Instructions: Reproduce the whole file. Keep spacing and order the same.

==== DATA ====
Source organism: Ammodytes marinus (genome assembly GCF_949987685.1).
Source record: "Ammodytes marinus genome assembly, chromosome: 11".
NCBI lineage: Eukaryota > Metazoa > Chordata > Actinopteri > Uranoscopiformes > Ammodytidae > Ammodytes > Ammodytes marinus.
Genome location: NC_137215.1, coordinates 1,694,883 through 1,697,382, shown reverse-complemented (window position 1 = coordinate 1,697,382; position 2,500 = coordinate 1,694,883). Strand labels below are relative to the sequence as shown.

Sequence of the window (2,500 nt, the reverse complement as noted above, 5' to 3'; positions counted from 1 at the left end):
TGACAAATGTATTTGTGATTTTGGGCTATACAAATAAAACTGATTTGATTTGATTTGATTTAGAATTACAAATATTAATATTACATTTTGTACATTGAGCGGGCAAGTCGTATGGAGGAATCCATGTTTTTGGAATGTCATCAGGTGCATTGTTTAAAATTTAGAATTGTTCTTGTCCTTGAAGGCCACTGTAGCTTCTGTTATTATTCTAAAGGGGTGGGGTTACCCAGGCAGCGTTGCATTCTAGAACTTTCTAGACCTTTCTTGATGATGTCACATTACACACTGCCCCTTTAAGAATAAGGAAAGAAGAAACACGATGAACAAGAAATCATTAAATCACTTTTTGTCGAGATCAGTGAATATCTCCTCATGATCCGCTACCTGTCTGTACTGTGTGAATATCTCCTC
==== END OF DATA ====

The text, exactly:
Source organism: Ammodytes marinus (genome assembly GCF_949987685.1).
Source record: "Ammodytes marinus genome assembly, chromosome: 11".
NCBI lineage: Eukaryota > Metazoa > Chordata > Actinopteri > Uranoscopiformes > Ammodytidae > Ammodytes > Ammodytes marinus.
Genome location: NC_137215.1, coordinates 1,694,883 through 1,697,382, shown reverse-complemented (window position 1 = coordinate 1,697,382; position 2,500 = coordinate 1,694,883). Strand labels below are relative to the sequence as shown.

Sequence of the window (2,500 nt, the reverse complement as noted above, 5' to 3'; positions counted from 1 at the left end):
TGACAAATGTATTTGTGATTTTGGGCTATACAAATAAAACTGATTTGATTTGATTTGATTTAGAATTACAAATATTAATATTACATTTTGTACATTGAGCGGGCAAGTCGTATGGAGGAATCCATGTTTTTGGAATGTCATCAGGTGCATTGTTTAAAATTTAGAATTGTTCTTGTCCTTGAAGGCCACTGTAGCTTCTGTTATTATTCTAAAGGGGTGGGGTTACCCAGGCAGCGTTGCATTCTAGAACTTTCTAGACCTTTCTTGATGATGTCACATTACACACTGCCCCTTTAAGAATAAGGAAAGAAGAAACACGATGAACAAGAAATCATTAAATCACTTTTTGTCGAGATCAGTGAATATCTCCTCATGATCCGCTACCTGTCTGTACTGTGTGAATATCTCCTC